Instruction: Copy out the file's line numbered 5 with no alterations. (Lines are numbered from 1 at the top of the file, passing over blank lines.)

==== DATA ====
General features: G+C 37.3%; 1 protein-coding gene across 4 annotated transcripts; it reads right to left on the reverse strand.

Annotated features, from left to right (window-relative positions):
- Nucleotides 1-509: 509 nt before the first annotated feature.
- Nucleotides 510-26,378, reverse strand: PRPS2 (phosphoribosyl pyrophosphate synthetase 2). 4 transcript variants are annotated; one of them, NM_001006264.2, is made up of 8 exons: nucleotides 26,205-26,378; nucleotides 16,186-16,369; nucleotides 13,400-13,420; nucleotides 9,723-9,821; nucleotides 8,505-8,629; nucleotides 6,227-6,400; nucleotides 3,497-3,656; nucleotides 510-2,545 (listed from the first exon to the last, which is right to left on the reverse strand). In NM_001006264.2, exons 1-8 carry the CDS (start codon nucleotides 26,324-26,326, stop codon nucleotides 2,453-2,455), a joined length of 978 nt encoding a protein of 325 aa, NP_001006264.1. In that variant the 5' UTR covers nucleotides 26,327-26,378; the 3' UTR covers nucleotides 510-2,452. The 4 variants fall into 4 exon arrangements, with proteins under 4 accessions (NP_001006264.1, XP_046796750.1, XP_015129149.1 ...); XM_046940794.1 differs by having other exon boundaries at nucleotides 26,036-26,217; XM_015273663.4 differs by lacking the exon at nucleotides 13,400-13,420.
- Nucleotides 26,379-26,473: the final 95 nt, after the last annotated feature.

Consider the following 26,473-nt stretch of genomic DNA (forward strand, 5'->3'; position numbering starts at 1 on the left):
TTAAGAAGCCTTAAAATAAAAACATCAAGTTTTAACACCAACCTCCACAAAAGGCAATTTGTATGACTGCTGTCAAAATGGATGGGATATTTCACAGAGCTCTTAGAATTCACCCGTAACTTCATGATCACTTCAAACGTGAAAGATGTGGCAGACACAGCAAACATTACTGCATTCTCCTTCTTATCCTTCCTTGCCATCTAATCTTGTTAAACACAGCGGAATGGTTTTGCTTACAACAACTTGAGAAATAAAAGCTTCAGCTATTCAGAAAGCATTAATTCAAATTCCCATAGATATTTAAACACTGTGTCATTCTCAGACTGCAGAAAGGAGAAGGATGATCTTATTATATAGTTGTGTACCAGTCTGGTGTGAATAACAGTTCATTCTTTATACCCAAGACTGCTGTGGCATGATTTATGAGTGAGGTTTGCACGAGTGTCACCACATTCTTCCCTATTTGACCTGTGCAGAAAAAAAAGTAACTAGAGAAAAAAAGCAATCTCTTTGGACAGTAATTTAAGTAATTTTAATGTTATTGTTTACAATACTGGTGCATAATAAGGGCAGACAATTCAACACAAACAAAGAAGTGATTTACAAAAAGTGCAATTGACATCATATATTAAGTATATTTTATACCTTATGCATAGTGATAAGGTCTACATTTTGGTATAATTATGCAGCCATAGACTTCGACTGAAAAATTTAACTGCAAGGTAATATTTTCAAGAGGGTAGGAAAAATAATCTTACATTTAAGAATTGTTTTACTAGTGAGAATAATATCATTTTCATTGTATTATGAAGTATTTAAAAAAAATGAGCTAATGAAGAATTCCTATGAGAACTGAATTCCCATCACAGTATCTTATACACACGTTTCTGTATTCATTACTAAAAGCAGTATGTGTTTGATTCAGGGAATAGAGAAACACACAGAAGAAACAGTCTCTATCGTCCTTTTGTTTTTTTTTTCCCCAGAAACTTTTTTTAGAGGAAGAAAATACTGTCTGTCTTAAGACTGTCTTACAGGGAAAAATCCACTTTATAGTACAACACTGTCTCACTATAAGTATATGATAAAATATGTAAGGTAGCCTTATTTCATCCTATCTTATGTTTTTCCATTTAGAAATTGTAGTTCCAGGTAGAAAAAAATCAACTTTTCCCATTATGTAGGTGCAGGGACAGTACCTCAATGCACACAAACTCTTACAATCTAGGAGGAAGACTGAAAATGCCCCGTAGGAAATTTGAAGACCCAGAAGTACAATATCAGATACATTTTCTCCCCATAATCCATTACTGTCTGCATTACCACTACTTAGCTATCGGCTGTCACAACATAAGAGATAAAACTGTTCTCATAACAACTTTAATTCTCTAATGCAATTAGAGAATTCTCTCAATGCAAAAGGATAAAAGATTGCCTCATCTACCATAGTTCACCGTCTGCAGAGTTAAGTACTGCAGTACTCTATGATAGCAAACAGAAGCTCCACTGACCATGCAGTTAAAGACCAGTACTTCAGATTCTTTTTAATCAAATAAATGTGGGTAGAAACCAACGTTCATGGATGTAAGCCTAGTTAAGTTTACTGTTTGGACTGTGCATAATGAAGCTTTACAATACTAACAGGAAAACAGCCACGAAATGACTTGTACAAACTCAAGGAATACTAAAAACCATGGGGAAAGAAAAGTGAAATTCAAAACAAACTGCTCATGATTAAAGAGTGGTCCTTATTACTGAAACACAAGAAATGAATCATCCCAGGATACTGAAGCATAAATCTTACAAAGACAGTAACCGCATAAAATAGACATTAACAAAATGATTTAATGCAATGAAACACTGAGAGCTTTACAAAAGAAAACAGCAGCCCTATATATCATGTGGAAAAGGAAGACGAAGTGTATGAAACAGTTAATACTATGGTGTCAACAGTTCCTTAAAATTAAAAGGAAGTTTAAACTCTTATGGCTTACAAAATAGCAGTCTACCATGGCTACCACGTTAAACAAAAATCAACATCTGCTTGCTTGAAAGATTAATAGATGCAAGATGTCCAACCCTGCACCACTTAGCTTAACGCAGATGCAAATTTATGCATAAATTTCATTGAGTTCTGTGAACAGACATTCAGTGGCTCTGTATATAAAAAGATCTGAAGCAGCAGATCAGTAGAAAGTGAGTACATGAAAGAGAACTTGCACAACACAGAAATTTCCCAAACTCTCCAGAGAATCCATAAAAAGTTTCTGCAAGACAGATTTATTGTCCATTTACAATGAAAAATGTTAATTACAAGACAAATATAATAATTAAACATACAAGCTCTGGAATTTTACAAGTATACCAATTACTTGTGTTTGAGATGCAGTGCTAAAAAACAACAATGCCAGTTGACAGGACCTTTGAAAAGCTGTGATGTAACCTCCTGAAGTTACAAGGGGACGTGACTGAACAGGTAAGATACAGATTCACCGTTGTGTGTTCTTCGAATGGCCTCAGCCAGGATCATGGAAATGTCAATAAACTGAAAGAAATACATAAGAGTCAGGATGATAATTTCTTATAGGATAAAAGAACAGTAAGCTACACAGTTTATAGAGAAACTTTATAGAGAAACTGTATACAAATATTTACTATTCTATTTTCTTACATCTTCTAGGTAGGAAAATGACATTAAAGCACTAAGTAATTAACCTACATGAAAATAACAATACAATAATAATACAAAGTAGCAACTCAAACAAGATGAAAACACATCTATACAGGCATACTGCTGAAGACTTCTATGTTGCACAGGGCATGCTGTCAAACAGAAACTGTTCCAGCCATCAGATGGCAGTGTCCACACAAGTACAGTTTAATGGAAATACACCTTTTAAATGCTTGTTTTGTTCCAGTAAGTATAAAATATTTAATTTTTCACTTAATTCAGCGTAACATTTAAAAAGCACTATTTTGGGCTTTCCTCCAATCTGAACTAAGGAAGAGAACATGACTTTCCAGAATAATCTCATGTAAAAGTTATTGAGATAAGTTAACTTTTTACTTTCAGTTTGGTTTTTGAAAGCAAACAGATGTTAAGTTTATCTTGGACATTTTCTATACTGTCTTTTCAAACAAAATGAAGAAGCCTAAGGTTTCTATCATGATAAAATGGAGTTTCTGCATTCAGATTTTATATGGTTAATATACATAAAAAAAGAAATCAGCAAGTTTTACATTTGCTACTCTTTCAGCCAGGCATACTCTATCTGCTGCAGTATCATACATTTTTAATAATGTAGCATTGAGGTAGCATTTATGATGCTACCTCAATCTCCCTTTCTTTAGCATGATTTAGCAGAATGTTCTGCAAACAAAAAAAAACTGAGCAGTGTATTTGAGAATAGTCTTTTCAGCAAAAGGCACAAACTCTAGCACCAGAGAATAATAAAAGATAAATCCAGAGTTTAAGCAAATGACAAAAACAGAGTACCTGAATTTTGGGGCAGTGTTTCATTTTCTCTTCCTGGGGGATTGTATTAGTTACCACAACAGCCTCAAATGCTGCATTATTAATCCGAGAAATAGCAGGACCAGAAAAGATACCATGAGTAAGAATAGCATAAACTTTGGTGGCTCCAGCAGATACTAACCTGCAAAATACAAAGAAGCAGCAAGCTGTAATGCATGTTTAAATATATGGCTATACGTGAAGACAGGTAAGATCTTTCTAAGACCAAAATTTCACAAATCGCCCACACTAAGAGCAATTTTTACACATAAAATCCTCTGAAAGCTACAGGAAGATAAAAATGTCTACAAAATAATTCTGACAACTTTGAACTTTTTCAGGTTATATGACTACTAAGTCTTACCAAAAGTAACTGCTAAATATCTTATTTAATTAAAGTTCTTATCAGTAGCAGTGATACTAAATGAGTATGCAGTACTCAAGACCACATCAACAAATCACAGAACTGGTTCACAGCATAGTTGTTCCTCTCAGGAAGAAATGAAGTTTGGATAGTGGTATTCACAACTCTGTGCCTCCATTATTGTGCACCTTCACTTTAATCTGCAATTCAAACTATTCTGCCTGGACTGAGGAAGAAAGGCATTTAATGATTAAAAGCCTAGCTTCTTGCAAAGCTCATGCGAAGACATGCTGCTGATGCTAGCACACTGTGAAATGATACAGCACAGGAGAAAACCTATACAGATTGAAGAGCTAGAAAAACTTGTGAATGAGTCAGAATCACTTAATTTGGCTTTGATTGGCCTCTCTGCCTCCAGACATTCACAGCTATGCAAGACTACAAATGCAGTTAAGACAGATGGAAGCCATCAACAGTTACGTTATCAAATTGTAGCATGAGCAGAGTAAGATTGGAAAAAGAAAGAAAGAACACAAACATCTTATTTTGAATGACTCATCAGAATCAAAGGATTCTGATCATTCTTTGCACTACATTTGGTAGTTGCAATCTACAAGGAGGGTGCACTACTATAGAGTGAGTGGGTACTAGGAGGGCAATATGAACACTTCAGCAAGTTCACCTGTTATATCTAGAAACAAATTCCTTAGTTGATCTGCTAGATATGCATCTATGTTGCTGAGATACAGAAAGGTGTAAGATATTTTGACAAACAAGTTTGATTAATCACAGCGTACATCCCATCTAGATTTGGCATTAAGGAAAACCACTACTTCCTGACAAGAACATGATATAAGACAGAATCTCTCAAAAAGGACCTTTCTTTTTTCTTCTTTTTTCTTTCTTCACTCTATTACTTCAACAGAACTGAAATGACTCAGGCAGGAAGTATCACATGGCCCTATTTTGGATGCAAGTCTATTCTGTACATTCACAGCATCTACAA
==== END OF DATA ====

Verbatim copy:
- Nucleotides 26,379-26,473: the final 95 nt, after the last annotated feature.